Professional organizer demystifies the KonMari Method
The “KonMari” craze hit this country when Marie Kondo’s international bestseller, The Life-Changing Magic of Tidying Up, arrived in US bookstores in 2014. Kondo, a native of Japan, created a household decluttering system that’s less a checklist of tried-and-true techniques and more a philosophy-tinged, methodical approach to organization. With the advent of this year’s Netflix series, Tidying Up with Marie Kondo, there’s hardly anyone who hasn’t heard of the KonMari Method — or has a strong opinion about it.
Kondo’s approach revolves around reviewing one’s possessions, from clothing to kitchen utensils, and determining whether or not they “spark joy” and are truly valued and useful. If a T-shirt, book, or pair of boots fails the test, the item must be pitched or donated. Her followers are zealous, but she has vocal critics, too. How dare Kondo, they grumble, tell them how many books to possess? Why should a stranger get to decide which kinds of keepsakes are important?
Roberta Anderson is a local professional organizer and Feng Shui consultant who participated in Kondo-led training, which makes her a certified KonMari Guide. She’s also a registered nurse who can cite statistics about clutter’s effect on personal health. Here, she sheds light on why some consider the Method unrealistic for real, messy life — while others view the concept as liberation on a cosmic level.
What is the KonMari Method as you see it?
A way to organize your space that aligns with your intuition. As you review your possessions, you check in with yourself internally about whether each item supports the life you want, or not. You organize by category rather than location. When you look at everything you have in one category, it’s a real eye opener to realize, for example, that you have 42 pair of socks.
There’s also a deeper side to it.
Yes — clutter tends to put us in an excited mental state. It’s the manifestation of things we need to take care of emotionally. Marie spent her teen years working in a Shinto shrine, and that spiritual aspect is part of her approach. An example of this is consciously thanking an item for the service it provided before you let it go.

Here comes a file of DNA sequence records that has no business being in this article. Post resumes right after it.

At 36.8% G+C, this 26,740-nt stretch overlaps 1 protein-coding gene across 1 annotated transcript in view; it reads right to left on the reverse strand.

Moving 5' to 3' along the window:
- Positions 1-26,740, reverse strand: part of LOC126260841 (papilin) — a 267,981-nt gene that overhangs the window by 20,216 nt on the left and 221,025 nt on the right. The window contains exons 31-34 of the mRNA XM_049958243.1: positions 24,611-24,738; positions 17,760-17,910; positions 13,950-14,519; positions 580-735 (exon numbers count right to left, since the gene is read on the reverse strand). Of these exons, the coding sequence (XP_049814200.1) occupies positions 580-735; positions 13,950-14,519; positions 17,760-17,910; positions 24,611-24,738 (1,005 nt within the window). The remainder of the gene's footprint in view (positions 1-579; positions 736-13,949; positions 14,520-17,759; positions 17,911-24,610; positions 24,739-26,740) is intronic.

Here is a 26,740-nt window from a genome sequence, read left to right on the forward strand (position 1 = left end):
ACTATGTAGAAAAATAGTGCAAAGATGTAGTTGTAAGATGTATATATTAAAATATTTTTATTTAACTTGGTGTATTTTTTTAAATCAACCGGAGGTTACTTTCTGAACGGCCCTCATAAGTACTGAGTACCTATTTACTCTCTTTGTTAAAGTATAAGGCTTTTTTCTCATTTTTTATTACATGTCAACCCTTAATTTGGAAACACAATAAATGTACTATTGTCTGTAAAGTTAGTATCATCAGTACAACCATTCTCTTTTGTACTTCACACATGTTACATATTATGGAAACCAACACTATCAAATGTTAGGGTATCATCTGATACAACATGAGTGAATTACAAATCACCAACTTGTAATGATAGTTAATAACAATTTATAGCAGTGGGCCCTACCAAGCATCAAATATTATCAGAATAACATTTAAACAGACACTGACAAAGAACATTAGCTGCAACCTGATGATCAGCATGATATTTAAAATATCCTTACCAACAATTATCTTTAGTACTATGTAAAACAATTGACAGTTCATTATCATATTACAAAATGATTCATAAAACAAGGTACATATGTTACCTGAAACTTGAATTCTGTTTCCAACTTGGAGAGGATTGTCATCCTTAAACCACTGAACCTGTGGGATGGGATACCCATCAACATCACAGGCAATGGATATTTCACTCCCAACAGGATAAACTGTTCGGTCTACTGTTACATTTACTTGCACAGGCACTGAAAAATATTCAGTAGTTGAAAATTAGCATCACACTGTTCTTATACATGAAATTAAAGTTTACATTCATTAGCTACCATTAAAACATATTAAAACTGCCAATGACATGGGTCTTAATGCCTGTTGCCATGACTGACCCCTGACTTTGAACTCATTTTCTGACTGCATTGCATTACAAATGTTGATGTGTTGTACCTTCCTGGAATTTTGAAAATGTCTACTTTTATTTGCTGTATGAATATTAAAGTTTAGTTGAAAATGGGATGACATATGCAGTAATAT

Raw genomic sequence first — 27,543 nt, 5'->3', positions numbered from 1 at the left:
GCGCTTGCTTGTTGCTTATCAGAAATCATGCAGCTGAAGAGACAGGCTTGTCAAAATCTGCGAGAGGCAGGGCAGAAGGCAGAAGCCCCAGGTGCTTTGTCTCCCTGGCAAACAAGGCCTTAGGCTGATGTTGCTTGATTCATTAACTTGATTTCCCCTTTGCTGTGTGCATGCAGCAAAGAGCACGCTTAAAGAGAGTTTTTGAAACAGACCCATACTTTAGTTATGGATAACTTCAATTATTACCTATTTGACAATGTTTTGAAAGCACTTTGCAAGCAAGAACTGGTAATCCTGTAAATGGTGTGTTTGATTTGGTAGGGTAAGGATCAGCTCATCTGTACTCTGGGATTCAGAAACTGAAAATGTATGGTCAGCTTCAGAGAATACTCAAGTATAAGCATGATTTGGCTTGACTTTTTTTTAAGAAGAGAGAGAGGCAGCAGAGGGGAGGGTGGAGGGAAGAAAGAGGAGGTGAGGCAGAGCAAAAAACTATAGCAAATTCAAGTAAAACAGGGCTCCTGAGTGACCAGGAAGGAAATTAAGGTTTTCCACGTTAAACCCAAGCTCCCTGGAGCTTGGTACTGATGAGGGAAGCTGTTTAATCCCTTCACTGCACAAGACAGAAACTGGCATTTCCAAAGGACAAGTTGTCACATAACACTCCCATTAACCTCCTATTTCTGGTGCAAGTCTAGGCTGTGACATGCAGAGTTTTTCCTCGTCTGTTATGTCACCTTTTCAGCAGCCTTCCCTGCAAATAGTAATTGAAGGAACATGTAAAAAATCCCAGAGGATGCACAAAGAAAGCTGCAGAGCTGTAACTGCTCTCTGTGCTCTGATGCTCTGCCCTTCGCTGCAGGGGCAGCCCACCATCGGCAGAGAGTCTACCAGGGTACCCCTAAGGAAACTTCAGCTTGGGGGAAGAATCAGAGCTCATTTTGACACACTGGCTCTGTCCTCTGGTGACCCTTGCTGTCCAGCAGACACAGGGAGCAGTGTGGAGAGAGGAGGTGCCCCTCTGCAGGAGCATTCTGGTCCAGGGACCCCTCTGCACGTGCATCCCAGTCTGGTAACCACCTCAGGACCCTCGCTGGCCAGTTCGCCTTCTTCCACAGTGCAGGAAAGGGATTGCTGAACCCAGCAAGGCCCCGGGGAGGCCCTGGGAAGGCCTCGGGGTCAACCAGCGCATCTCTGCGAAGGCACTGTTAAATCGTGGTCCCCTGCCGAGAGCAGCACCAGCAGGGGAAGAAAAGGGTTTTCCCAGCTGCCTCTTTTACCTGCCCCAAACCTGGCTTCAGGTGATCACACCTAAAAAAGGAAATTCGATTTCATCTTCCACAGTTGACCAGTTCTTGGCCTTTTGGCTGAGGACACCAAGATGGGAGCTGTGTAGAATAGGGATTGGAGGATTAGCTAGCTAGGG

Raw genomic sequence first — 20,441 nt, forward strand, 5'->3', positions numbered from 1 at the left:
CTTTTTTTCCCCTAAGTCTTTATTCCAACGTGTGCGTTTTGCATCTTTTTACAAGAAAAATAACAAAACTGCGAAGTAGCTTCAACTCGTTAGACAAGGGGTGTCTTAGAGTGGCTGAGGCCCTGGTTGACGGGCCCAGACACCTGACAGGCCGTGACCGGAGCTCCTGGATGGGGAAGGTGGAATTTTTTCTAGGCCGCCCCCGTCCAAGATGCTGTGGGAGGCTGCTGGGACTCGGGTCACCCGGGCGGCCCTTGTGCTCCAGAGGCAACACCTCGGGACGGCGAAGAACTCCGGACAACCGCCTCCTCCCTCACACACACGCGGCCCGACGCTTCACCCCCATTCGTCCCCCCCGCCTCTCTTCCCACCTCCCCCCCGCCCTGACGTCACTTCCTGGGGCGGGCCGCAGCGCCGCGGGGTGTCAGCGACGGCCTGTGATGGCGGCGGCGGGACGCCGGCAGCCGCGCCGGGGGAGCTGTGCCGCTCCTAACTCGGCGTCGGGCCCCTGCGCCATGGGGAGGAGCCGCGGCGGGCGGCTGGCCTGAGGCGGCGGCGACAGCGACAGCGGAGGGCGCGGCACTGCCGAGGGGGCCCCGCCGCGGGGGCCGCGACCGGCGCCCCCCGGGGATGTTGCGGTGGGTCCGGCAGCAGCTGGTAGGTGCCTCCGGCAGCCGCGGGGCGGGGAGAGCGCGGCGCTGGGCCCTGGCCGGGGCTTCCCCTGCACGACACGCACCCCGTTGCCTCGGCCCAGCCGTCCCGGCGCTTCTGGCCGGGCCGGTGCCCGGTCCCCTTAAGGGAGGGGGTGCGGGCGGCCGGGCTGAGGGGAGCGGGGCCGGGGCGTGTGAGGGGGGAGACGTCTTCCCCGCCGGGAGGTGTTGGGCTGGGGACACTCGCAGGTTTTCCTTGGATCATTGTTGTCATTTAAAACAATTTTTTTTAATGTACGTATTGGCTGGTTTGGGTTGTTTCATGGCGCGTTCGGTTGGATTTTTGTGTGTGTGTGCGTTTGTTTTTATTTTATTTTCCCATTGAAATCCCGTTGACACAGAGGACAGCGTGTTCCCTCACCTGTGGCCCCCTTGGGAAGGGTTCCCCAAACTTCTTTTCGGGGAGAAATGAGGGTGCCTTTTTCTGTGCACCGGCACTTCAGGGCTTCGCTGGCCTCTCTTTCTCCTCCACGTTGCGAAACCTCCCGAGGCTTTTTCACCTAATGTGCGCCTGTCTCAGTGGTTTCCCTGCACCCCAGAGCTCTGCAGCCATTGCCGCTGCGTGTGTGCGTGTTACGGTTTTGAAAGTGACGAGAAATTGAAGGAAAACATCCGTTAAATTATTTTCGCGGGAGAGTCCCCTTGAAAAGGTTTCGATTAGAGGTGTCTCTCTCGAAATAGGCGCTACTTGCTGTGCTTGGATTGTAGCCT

Can a salt shaker really spark joy?[Laughs] It should! Sometimes Americans have difficulty with this concept, but I ask clients to pick out their three favorite possessions within five minutes. The feelings that they evoke are what we should strive to feel about even what we consider mundane objects. Joy is subjective. I help clients define joy for themselves before we start the process.
Is the so-called “Kondo effect” — overwhelmed thrift stores from people unloading their possessions en masse — a real thing?
To some extent. Sometimes people feel guilty about pitching something and donate items that might not be resale-worthy. I encourage clients to donate only things that are in good working order, not anything that’s incomplete, badly worn, or broken. I partner with 12 nonprofits who update me on what they need and don’t need. I also encourage a “conscious consumer” mindset with clients; when buying something new, it should be sturdy enough to last at least a decade.
So stuff is more than just stuff?
Our “stuff” and our spaces can be triggering on many levels — when there’s too much that’s in disarray, it can cause relationship problems. I also sometimes work with clients who are grieving, and when we work at their pace, they can gain important closure from the decluttering process.
Roberta Anderson, Asheville. For more information about Anderson’s services, call 508-944-9051 or see organizefengshui.com.